Whistler Blackcomb is hoping to catch more thieves and illegitimate thrill seekers with a new network of surveillance cameras, and high-tech software that uses facial referencing technology.
North America’s largest combined resort recently replaced its aging video surveillance systems with a new high-tech network, connected via fibre cable stretching from its village stores all the way across its slopes.
All kinds of drama happens in Whistler – some of it fantastic, and some of it tragic. In February, a base jumper leaped over 1400 feet from the resort’s famous Peak to Peak gondola, and is still evading arrest. People make off with entire trailers full of snowmobiles, and credit card fraud is rife.
The last straw was the untimely death of a resort employee on St Patrick’s night in 2012. “An employee came out of a St Patrick’s day venue drunk and didn’t get back to staff housing. He died of hypothermia,” recalls Carl Rochon, IT systems administrator at Whistler Blackcomb.
The resort’s video surveillance system at the time was analogue, with some systems still relying on VHS tape. With poor quality video, the resort didn’t pick up the employee’s error, and was unable to save him.
Whistler Blackcomb isn’t technically responsible for accidents like this, but nevertheless, it values its employees’ safety. “That kicked it off. We started looking at different video systems,” Rochon said.
The organisation spent six months looking for a suitable video system, eventually settling on installed an IP video system from Avigilon. It was designed to work in conjunction with an access and intrusion detection system, all installed with the help of BMS Integrated Services Inc.
“We wanted a single user database to control everything,” said Rochon. The cameras can trigger events with the access control and intrusion systems, and security personnel can link security and video events in the database.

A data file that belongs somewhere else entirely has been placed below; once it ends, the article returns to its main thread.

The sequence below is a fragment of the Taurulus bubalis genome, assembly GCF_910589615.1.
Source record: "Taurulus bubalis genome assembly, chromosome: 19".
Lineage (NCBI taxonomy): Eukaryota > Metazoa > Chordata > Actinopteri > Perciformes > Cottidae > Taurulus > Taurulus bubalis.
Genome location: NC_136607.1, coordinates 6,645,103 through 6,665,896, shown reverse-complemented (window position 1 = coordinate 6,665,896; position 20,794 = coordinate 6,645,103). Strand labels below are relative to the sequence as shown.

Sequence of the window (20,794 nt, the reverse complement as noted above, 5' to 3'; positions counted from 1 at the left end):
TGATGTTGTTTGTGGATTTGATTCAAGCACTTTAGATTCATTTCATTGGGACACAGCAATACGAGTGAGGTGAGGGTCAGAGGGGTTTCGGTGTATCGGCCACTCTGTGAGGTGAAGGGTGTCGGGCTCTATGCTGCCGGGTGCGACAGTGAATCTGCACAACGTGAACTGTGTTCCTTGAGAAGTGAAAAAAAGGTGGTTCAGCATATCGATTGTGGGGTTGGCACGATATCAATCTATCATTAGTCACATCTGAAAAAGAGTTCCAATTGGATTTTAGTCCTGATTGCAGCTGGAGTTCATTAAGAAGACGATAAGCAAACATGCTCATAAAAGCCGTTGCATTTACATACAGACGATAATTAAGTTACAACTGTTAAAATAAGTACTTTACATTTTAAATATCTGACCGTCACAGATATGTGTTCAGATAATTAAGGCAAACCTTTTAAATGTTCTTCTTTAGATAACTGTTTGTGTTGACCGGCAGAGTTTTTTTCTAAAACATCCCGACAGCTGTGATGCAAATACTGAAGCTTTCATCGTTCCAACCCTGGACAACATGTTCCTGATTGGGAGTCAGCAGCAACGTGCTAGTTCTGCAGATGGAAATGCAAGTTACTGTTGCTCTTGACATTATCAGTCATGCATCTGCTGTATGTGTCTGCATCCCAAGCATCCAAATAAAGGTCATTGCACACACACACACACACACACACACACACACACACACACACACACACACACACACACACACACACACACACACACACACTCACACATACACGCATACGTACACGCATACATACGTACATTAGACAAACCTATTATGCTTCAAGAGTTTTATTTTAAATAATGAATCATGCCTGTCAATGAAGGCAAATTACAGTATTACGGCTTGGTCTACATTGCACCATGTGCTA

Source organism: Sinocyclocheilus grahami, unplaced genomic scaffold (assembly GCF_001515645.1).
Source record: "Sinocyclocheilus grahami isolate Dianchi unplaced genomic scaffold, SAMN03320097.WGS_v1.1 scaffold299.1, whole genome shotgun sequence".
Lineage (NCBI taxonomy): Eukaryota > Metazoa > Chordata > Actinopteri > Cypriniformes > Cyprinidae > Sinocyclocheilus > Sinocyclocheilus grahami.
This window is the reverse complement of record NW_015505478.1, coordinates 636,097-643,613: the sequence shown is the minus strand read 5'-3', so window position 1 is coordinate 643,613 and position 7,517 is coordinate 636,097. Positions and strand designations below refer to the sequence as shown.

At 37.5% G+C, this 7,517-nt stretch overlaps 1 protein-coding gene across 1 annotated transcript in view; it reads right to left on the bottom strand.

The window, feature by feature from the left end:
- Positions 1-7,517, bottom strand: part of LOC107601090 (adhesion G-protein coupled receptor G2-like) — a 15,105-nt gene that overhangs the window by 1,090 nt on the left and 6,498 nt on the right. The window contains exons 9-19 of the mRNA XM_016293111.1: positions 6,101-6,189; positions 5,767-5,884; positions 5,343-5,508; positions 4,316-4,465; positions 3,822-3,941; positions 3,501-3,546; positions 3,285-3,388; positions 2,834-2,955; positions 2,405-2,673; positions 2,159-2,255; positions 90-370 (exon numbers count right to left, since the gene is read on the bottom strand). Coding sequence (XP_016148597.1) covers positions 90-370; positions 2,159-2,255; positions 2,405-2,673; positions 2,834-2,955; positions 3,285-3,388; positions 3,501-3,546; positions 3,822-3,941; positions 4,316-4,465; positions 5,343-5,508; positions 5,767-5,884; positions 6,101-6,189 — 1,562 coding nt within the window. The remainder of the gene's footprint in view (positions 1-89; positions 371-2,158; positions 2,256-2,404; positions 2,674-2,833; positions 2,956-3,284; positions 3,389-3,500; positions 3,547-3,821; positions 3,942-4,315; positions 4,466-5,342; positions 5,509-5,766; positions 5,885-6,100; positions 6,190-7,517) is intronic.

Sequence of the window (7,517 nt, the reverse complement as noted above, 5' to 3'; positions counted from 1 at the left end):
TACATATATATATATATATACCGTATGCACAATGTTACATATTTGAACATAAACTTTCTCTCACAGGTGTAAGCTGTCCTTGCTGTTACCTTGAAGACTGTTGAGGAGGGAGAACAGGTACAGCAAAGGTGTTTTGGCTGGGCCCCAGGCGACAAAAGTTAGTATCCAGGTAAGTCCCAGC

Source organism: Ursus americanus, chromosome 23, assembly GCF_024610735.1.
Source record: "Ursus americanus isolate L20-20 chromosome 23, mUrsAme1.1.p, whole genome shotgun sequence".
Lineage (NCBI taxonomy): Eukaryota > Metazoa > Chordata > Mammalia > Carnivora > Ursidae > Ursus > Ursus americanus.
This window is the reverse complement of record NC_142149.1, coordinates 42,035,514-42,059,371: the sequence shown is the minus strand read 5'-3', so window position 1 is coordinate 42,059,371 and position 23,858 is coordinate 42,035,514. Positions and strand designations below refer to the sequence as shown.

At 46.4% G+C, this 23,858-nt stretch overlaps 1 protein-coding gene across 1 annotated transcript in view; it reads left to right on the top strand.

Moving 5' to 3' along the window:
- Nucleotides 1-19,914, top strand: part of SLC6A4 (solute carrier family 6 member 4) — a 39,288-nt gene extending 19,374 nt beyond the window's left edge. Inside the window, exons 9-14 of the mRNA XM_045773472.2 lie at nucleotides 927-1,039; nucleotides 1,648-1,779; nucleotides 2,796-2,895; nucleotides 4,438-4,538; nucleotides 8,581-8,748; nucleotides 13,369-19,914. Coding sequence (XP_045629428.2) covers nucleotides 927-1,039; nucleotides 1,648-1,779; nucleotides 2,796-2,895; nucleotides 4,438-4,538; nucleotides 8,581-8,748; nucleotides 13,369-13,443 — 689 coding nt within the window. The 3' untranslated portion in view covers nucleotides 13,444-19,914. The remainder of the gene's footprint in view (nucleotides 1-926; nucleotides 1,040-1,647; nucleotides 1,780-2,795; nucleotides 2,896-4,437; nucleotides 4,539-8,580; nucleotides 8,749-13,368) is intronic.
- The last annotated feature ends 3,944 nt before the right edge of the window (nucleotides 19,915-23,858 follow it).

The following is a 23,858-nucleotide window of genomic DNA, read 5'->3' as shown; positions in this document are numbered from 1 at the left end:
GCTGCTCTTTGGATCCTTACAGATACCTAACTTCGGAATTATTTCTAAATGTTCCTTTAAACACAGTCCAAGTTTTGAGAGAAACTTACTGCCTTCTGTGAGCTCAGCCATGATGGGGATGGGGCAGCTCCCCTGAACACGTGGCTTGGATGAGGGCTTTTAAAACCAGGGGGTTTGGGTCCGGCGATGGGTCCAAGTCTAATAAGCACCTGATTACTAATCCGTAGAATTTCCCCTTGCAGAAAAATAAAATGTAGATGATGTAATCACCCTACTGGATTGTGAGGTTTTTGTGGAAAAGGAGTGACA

One example of how it all works together is facial referencing. The resort uses RFID cards to open gates for visitors. Now, cameras capture an image of the visitor as they enter the gate.
“Facial referencing is an automated process,” said Rochon, adding that the resort can’t do full facial recognition because of the prevalence of ski masks and goggles. “It brings up the database picture and the new reference picture to compare them quickly.” If there’s a discrepancy between who the card is registered to and who appears to be using it, gatekeepers will be alerted to talk with the visitor at the next gate.
Roughly 125 cameras have already been installed across the resort’s 8,171 acres, and Rochon has plans for 600 in total. They are connected via Gigabit fibre that already covers 95 per cent of the area, with a wireless network as backup.
The resort is spending around $950,000 over three years on the entire security system, including the video, but it’s worth it. “We can lose up to $250,000 per year through theft and shrinkage via retail,” Rochon said.
He cites other benefits, including the use of video analytics to track credit card fraud, such as repeated refund claims, or chargebacks from visitors who claim not to have been in the area.
Retailers will also use the in-store portion of the IP network for training purposes, to review sales techniques, he added.
Would the new video system have caught that base jumper, though? There are no cameras in the gondolas as yet, although alarms do sound when someone holds the door open, and the team is working on wireless units. For those armchair thrill seekers wanting to see what happened, he filmed himself and posted it to YouTube:
Don’t try and copy him, though; Whistler will be watching the slopes extra carefully from now on.